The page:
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Special Collections: Dr. Mario E. Ramirez - Biography of a Doctor

Dr. Mario E. Ramirez - Biography of a Doctor

As a young physician who returned to his home community to practice medicine, Dr. Mario E. Ramirez played a pivotal role in bringing formal health care to Starr County. Located in the western edge of the Rio Grande Valley, Starr County is bordered by Hidalgo County (McAllen) Jim Hogg County (Hebbronville) to the north, and Zapata County (Zapata) to the west. The Rio Grande River serves as its boundary with Mexico to the south. 

In 1950, following his residency, Dr. Ramirez established the first family practice clinic in Roma, Texas. Soon after in 1958, he established the first hospital in Roma to better serve the needs of the patients in his family practice clinic. Named after his grandfather, The Manuel Ramirez Memorial Clinic and Hospital operated until 1975. Physicians, surgeons, and other specialists traveled to Roma on a regular basis to meet the needs of patients who could not travel to a larger city for health care. Previously, the only hospitals had been 55 miles to the east in McAllen or 90 miles to the west in Laredo. On February 15, 1975, the day the Ramirez Hospital closed its doors in Roma, the Starr County Memorial Hospital opened in Rio Grande City. As Starr County Judge, Dr. Ramirez was instrumental in managing the construction of a new, modern hospital, and helped to create a hospital taxation district to support its operation.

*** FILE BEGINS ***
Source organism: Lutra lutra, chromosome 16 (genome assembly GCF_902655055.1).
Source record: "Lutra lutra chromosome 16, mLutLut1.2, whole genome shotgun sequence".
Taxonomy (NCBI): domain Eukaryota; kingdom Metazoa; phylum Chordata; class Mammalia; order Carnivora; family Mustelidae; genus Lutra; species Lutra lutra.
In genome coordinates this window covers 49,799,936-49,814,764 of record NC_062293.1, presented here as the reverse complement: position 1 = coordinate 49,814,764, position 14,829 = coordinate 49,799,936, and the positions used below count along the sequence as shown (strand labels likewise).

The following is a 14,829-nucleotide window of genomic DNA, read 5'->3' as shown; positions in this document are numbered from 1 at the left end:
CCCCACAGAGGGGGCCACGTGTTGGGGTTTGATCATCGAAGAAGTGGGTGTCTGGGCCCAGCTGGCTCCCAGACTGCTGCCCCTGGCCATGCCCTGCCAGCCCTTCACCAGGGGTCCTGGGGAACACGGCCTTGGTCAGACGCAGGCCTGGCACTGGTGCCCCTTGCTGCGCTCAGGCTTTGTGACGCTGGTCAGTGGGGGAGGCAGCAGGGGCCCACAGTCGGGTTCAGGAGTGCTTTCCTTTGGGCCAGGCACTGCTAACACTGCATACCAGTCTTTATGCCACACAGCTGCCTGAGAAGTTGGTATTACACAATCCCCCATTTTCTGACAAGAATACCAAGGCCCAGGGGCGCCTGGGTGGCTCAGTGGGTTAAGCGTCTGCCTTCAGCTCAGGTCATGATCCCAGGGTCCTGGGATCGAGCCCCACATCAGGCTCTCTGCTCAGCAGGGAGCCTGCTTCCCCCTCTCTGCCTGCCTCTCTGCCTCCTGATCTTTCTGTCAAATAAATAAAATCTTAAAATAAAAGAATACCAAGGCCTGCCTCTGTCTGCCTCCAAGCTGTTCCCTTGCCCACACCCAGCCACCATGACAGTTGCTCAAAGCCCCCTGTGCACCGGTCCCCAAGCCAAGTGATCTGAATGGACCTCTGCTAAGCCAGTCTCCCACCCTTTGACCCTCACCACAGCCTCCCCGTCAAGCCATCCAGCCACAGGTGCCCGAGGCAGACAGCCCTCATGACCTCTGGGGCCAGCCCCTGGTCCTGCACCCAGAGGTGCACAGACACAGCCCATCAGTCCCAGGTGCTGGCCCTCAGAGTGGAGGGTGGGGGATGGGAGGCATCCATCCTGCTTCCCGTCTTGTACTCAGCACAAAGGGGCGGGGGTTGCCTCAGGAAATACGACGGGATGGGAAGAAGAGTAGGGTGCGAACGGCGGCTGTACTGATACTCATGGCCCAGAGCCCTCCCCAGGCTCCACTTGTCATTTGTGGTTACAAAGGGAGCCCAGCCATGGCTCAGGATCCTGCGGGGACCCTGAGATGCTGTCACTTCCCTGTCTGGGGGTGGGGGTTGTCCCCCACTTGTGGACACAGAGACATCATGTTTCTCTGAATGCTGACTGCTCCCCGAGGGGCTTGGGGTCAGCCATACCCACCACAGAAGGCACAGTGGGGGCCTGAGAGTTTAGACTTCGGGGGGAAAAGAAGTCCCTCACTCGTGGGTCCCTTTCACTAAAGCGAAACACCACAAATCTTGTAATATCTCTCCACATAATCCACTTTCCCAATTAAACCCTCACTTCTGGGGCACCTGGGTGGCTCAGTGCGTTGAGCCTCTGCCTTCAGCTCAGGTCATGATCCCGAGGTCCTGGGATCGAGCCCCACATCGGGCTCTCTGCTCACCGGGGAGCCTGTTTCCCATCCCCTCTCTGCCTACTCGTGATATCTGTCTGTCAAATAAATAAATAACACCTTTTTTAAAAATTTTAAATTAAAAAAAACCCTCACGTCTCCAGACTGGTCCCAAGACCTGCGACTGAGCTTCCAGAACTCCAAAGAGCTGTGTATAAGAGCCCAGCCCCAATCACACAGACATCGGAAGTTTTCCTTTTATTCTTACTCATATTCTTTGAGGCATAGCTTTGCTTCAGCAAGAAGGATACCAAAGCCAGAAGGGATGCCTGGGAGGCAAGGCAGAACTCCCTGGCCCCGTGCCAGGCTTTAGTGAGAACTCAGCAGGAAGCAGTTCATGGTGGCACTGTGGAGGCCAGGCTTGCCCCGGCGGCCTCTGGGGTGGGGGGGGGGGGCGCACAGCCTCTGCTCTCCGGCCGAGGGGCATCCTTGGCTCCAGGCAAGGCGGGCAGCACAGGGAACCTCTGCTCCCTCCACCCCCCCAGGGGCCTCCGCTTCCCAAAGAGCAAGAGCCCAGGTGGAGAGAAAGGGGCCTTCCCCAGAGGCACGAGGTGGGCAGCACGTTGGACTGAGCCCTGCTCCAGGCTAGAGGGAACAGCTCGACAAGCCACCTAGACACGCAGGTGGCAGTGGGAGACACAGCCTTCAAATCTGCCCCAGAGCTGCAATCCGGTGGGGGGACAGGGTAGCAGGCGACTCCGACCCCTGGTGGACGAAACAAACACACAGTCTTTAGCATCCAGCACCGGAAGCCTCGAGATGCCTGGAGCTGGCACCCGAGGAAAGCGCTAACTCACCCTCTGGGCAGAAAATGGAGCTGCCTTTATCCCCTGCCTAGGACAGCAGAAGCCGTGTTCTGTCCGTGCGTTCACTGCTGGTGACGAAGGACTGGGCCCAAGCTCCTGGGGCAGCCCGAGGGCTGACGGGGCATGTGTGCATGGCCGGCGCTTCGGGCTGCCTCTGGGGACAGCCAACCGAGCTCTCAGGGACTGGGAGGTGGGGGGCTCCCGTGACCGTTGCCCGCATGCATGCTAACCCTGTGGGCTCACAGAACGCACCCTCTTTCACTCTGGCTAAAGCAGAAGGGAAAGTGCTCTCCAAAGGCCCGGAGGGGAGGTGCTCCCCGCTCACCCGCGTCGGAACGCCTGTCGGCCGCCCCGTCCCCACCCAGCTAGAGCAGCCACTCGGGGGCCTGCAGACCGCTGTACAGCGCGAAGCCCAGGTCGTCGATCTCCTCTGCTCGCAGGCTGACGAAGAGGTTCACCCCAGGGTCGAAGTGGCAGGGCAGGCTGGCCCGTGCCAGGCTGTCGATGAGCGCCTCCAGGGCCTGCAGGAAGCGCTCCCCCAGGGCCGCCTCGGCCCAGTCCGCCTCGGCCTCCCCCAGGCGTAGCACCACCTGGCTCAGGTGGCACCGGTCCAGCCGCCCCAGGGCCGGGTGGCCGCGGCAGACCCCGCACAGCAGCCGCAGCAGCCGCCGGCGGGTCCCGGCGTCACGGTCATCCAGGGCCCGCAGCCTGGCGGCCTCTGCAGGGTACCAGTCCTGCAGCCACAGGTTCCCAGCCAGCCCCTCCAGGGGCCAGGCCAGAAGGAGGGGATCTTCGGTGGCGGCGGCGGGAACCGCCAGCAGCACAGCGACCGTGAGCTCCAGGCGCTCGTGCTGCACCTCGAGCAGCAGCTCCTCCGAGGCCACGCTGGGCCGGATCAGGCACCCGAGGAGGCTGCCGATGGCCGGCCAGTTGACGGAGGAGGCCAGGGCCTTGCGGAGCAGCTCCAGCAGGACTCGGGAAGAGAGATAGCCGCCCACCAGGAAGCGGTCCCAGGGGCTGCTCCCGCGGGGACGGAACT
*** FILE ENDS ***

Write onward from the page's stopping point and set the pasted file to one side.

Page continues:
During his career, Dr. Ramirez made it his goal to bring the needs of medically underserved Texans to the attention of several United States presidents, and numerous state and federal medical organizations. To accomplish this, Dr. Ramirez held numerous key positions in his profession, and was honored for his work by Lyndon Johnson, Richard Nixon, Jimmy Carter, and George H.W. Bush. In 1989, Governor Bill Clements appointed Dr. Ramirez to a term on the University of Texas System Board of Regents where he served until 1995. 

Motivated by the professional isolation he experienced as a country doctor and the severe shortage of health professionals in the Lower Rio Grande Valley, Dr. Ramirez proposed the creation of the Med-Ed Program during his tenure as UT Health Science Center Vice President for South Texas Programs. In the latter part of his career, Dr. Ramirez established and nurtured the Med-Ed Program. This program has inspired more than 2,200 students in the Rio Grande Valley and Laredo with the message that college and health science careers are attainable. In 2007 Dr. Ramirez celebrated his retirement from the UT Health Science Center, where Dr. Francisco Cigarroa, former President of the UT Health Science Center San Antonio, spoke of the significance of Dr. Ramirez's contributions to the advancement of medical education in South Texas, calling him "one of the greatest heroes that Texas has produced."